Daily briefing

10 things you need to know today: June 22, 2021

Iran's president-elect backs nuclear talks but won't meet Biden, the Supreme Court backs student-athlete payments, and more


Iran's president-elect supports nuclear talks, won't meet with Biden

Iranian President-elect Ebrahim Raisi said Monday that he would not meet with President Biden, but supported negotiations with world powers to revive the country's 2015 nuclear deal. Raisi said, however, that any agreement must protect Iran's national interests. The deal required Iran to curb its nuclear program in exchange for sanctions relief. Raisi, speaking in his first news conference since his win in Friday's election, said Iran would keep its ballistic missile program, and that was "not negotiable." Raisi, a hardline cleric and the country's ultraconservative judiciary chief, is an ally of Supreme Leader Ayatollah Ali Khamenei. Raisi won in a landslide, but turnout was just 49 percent, the lowest since Iran's 1979 Islamic Revolution. Dissidents and some reformists boycotted over the disqualification of several potentially strong rival candidates.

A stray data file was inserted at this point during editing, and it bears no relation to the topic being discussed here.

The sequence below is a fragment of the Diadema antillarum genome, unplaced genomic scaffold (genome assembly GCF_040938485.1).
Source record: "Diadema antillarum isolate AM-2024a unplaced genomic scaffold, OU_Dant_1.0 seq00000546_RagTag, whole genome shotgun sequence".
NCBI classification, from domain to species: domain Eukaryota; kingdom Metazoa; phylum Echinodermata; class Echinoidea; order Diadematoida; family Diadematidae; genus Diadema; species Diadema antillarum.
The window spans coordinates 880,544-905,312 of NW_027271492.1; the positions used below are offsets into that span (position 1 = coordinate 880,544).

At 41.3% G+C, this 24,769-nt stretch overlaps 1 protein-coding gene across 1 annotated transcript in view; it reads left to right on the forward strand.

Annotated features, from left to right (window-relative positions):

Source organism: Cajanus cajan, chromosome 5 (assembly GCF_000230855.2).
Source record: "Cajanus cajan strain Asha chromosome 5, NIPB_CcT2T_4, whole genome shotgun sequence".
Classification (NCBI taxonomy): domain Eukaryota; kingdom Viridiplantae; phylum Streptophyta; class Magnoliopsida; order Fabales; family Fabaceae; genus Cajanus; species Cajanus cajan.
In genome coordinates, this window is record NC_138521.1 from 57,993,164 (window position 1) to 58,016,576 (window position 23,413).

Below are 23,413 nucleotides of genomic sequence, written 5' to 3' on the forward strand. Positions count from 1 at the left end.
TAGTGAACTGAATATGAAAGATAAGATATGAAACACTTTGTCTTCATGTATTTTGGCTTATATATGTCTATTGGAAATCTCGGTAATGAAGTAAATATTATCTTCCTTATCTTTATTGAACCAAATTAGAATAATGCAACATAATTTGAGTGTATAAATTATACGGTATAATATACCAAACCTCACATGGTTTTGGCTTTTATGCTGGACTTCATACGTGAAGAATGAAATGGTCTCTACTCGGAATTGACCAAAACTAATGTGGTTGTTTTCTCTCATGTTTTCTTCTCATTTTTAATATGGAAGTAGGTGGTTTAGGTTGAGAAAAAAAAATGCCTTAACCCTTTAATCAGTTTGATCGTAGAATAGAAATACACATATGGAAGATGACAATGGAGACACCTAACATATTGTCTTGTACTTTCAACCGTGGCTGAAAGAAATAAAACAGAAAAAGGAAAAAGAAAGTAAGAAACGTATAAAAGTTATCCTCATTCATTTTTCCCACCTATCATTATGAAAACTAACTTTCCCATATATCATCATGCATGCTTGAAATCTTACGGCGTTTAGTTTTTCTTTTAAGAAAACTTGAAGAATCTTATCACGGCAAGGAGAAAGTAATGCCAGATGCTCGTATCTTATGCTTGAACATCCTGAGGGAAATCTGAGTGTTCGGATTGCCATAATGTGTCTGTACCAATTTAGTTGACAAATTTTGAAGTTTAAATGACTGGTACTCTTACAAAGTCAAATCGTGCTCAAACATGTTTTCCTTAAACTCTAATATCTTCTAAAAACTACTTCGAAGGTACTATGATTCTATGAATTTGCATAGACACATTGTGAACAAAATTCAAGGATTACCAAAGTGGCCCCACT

Supreme Court rules against NCAA on some athlete payments

The Supreme Court on Monday unanimously ruled that the NCAA can't limit payments to athletes related to education, such as computers and paid internships. The case didn't settle the question of whether colleges can pay salaries to student athletes, but it could help determine whether colleges can pay athletes tens of thousands of dollars to cover tutors, study abroad, graduate scholarships, and other education-related expenses. Justice Neil Gorsuch wrote for the court that the NCAA's attempts to enforce rules limiting education-related benefits amounted to a bid for "immunity from the normal operation of the antitrust laws," which the court rejected. Under the ruling, the NCAA can't bar Division I basketball and football programs from wooing players with extra education-related benefits, although individual conferences can still set limits. 


Judge rejects claims against Trump, others over clearing of Lafayette Square